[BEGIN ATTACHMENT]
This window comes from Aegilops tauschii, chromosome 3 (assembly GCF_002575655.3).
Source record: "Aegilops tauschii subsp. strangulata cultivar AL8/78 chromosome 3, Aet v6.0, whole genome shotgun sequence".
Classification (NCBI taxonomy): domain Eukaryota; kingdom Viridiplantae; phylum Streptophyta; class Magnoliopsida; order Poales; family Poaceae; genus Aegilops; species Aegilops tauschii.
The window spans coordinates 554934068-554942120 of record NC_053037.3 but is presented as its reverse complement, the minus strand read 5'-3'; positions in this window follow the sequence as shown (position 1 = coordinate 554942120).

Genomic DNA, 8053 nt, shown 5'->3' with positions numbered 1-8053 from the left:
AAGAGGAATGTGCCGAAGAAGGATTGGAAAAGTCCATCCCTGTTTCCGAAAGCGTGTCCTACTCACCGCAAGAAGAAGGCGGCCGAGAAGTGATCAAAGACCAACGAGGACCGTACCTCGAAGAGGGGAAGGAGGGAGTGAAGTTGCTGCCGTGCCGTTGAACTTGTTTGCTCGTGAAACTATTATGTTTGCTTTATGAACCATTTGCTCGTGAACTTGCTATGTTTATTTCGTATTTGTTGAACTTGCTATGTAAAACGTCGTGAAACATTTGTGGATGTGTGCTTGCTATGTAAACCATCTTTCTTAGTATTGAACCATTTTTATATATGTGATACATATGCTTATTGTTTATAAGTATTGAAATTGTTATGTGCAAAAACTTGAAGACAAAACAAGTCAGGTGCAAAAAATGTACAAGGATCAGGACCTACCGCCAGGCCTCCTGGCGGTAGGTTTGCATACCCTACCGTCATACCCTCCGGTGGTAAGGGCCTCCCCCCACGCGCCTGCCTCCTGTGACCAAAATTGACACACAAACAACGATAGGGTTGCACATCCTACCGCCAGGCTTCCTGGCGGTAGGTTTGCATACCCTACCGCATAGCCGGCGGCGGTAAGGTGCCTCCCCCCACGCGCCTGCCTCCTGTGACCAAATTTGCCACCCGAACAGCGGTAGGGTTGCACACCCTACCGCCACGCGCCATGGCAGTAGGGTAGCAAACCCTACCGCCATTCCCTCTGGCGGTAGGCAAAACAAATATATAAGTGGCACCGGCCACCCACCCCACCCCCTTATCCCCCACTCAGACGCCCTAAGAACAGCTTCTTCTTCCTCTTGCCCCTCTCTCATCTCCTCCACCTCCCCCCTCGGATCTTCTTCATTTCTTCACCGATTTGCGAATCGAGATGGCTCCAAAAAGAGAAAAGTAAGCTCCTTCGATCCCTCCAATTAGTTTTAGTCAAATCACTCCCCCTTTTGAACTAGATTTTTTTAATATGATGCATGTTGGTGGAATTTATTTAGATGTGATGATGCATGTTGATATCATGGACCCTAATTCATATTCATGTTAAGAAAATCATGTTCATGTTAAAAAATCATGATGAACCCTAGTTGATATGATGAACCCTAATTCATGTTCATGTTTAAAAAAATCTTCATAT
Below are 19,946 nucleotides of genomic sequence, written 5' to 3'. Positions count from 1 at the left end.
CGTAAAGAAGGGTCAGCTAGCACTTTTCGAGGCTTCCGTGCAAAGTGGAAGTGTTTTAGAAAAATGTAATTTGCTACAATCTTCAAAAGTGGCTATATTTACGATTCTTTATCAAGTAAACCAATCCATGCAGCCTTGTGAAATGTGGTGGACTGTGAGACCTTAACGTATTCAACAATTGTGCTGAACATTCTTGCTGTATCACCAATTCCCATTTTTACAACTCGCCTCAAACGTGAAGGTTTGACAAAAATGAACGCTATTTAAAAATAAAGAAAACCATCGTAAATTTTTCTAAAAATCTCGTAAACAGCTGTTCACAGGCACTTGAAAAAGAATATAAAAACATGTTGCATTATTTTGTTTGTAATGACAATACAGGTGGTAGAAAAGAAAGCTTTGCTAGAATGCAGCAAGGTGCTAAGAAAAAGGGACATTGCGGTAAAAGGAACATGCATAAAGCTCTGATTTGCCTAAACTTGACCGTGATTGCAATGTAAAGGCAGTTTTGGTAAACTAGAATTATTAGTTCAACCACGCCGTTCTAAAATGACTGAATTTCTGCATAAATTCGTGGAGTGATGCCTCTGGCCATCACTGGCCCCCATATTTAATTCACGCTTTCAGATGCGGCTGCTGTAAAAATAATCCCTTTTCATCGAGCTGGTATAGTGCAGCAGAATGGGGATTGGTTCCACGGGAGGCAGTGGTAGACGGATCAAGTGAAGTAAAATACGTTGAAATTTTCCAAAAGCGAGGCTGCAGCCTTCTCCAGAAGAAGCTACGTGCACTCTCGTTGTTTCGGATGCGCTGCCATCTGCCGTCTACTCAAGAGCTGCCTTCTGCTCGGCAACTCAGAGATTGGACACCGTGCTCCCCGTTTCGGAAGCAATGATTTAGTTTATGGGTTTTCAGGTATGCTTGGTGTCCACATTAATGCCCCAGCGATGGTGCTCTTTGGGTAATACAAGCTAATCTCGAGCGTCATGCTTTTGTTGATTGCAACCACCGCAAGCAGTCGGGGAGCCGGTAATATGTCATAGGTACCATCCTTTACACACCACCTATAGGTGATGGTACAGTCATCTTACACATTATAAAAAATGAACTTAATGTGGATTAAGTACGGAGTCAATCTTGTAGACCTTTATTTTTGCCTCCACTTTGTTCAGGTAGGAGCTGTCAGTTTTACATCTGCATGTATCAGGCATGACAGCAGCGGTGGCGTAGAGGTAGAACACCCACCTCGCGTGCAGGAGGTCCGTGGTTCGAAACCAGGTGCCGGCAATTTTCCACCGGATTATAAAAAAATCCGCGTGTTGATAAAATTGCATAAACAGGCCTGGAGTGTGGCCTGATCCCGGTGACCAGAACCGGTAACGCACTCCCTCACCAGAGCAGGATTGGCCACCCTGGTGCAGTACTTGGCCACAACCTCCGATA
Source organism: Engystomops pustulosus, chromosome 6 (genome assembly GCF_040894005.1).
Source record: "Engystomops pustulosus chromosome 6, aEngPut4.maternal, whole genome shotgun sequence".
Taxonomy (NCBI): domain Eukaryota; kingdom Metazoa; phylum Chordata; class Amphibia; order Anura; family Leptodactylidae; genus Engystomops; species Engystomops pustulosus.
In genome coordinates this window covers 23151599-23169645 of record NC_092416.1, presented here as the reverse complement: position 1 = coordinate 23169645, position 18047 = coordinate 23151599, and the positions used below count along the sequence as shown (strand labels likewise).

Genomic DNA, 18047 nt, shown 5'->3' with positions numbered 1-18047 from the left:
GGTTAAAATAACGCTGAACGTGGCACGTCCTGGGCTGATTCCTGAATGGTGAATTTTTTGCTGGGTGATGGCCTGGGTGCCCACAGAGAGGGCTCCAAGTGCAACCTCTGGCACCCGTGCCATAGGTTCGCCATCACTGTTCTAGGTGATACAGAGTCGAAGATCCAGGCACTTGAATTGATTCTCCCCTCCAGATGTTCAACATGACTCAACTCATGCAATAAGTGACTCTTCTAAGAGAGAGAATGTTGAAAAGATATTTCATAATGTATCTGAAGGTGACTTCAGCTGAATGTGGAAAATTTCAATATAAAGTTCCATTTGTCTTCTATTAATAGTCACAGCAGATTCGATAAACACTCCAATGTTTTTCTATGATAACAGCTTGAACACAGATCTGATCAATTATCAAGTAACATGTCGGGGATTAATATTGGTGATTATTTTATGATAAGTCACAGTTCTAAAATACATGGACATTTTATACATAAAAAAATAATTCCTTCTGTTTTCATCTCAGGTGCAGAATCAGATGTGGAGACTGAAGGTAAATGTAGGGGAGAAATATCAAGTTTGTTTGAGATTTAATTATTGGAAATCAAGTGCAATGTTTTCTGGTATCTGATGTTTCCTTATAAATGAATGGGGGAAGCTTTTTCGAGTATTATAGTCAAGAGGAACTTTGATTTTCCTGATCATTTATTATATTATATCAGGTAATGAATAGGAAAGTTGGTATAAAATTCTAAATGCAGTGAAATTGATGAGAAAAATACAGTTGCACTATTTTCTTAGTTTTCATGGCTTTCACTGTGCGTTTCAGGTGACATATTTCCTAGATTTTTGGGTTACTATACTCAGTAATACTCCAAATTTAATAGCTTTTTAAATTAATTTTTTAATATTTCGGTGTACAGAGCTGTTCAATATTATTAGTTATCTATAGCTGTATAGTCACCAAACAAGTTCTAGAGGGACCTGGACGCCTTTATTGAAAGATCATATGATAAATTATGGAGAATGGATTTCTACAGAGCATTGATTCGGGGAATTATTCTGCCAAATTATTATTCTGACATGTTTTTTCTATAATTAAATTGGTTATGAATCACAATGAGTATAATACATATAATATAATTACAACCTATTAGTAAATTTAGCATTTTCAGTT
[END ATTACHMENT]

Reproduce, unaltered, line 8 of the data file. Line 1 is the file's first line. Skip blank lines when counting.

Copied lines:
CGTAAAGAAGGGTCAGCTAGCACTTTTCGAGGCTTCCGTGCAAAGTGGAAGTGTTTTAGAAAAATGTAATTTGCTACAATCTTCAAAAGTGGCTATATTTACGATTCTTTATCAAGTAAACCAATCCATGCAGCCTTGTGAAATGTGGTGGACTGTGAGACCTTAACGTATTCAACAATTGTGCTGAACATTCTTGCTGTATCACCAATTCCCATTTTTACAACTCGCCTCAAACGTGAAGGTTTGACAAAAATGAACGCTATTTAAAAATAAAGAAAACCATCGTAAATTTTTCTAAAAATCTCGTAAACAGCTGTTCACAGGCACTTGAAAAAGAATATAAAAACATGTTGCATTATTTTGTTTGTAATGACAATACAGGTGGTAGAAAAGAAAGCTTTGCTAGAATGCAGCAAGGTGCTAAGAAAAAGGGACATTGCGGTAAAAGGAACATGCATAAAGCTCTGATTTGCCTAAACTTGACCGTGATTGCAATGTAAAGGCAGTTTTGGTAAACTAGAATTATTAGTTCAACCACGCCGTTCTAAAATGACTGAATTTCTGCATAAATTCGTGGAGTGATGCCTCTGGCCATCACTGGCCCCCATATTTAATTCACGCTTTCAGATGCGGCTGCTGTAAAAATAATCCCTTTTCATCGAGCTGGTATAGTGCAGCAGAATGGGGATTGGTTCCACGGGAGGCAGTGGTAGACGGATCAAGTGAAGTAAAATACGTTGAAATTTTCCAAAAGCGAGGCTGCAGCCTTCTCCAGAAGAAGCTACGTGCACTCTCGTTGTTTCGGATGCGCTGCCATCTGCCGTCTACTCAAGAGCTGCCTTCTGCTCGGCAACTCAGAGATTGGACACCGTGCTCCCCGTTTCGGAAGCAATGATTTAGTTTATGGGTTTTCAGGTATGCTTGGTGTCCACATTAATGCCCCAGCGATGGTGCTCTTTGGGTAATACAAGCTAATCTCGAGCGTCATGCTTTTGTTGATTGCAACCACCGCAAGCAGTCGGGGAGCCGGTAATATGTCATAGGTACCATCCTTTACACACCACCTATAGGTGATGGTACAGTCATCTTACACATTATAAAAAATGAACTTAATGTGGATTAAGTACGGAGTCAATCTTGTAGACCTTTATTTTTGCCTCCACTTTGTTCAGGTAGGAGCTGTCAGTTTTACATCTGCATGTATCAGGCATGACAGCAGCGGTGGCGTAGAGGTAGAACACCCACCTCGCGTGCAGGAGGTCCGTGGTTCGAAACCAGGTGCCGGCAATTTTCCACCGGATTATAAAAAAATCCGCGTGTTGATAAAATTGCATAAACAGGCCTGGAGTGTGGCCTGATCCCGGTGACCAGAACCGGTAACGCACTCCCTCACCAGAGCAGGATTGGCCACCCTGGTGCAGTACTTGGCCACAACCTCCGATA